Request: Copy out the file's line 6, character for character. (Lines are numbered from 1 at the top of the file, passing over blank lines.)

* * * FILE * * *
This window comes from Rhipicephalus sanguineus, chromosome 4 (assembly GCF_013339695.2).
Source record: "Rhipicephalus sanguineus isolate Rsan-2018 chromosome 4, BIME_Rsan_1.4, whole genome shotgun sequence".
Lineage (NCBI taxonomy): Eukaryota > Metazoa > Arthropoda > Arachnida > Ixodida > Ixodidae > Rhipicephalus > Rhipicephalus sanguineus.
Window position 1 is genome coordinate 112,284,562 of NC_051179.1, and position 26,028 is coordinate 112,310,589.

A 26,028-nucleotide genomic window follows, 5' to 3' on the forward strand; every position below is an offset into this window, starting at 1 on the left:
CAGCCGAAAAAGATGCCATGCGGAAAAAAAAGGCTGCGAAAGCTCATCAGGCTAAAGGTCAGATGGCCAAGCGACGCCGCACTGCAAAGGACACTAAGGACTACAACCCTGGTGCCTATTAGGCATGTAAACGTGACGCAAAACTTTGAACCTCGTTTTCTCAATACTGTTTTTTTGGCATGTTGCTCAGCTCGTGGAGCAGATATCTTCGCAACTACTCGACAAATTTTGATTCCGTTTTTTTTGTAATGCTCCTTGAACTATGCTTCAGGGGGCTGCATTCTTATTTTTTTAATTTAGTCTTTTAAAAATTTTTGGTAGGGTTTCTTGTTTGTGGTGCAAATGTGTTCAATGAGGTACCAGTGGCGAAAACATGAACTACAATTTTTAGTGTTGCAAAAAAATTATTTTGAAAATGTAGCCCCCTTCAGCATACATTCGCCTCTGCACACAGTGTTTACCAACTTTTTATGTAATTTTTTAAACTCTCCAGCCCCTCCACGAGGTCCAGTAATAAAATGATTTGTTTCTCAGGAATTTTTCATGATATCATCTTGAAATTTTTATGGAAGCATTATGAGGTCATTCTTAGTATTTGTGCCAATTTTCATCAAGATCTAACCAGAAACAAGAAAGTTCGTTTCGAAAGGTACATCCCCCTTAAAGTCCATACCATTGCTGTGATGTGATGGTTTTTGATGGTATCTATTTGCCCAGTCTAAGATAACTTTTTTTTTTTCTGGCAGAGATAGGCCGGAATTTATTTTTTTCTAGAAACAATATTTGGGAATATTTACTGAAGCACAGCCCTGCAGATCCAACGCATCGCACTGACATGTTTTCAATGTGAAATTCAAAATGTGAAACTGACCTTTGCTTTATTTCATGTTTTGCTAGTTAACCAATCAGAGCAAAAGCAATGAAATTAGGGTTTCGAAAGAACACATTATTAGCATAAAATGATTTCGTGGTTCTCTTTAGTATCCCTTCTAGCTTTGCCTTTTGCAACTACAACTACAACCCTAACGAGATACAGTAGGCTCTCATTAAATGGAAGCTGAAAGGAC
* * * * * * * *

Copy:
CAGCCGAAAAAGATGCCATGCGGAAAAAAAAGGCTGCGAAAGCTCATCAGGCTAAAGGTCAGATGGCCAAGCGACGCCGCACTGCAAAGGACACTAAGGACTACAACCCTGGTGCCTATTAGGCATGTAAACGTGACGCAAAACTTTGAACCTCGTTTTCTCAATACTGTTTTTTTGGCATGTTGCTCAGCTCGTGGAGCAGATATCTTCGCAACTACTCGACAAATTTTGATTCCGTTTTTTTTGTAATGCTCCTTGAACTATGCTTCAGGGGGCTGCATTCTTATTTTTTTAATTTAGTCTTTTAAAAATTTTTGGTAGGGTTTCTTGTTTGTGGTGCAAATGTGTTCAATGAGGTACCAGTGGCGAAAACATGAACTACAATTTTTAGTGTTGCAAAAAAATTATTTTGAAAATGTAGCCCCCTTCAGCATACATTCGCCTCTGCACACAGTGTTTACCAACTTTTTATGTAATTTTTTAAACTCTCCAGCCCCTCCACGAGGTCCAGTAATAAAATGATTTGTTTCTCAGGAATTTTTCATGATATCATCTTGAAATTTTTATGGAAGCATTATGAGGTCATTCTTAGTATTTGTGCCAATTTTCATCAAGATCTAACCAGAAACAAGAAAGTTCGTTTCGAAAGGTACATCCCCCTTAAAGTCCATACCATTGCTGTGATGTGATGGTTTTTGATGGTATCTATTTGCCCAGTCTAAGATAACTTTTTTTTTTTCTGGCAGAGATAGGCCGGAATTTATTTTTTTCTAGAAACAATATTTGGGAATATTTACTGAAGCACAGCCCTGCAGATCCAACGCATCGCACTGACATGTTTTCAATGTGAAATTCAAAATGTGAAACTGACCTTTGCTTTATTTCATGTTTTGCTAGTTAACCAATCAGAGCAAAAGCAATGAAATTAGGGTTTCGAAAGAACACATTATTAGCATAAAATGATTTCGTGGTTCTCTTTAGTATCCCTTCTAGCTTTGCCTTTTGCAACTACAACTACAACCCTAACGAGATACAGTAGGCTCTCATTAAATGGAAGCTGAAAGGAC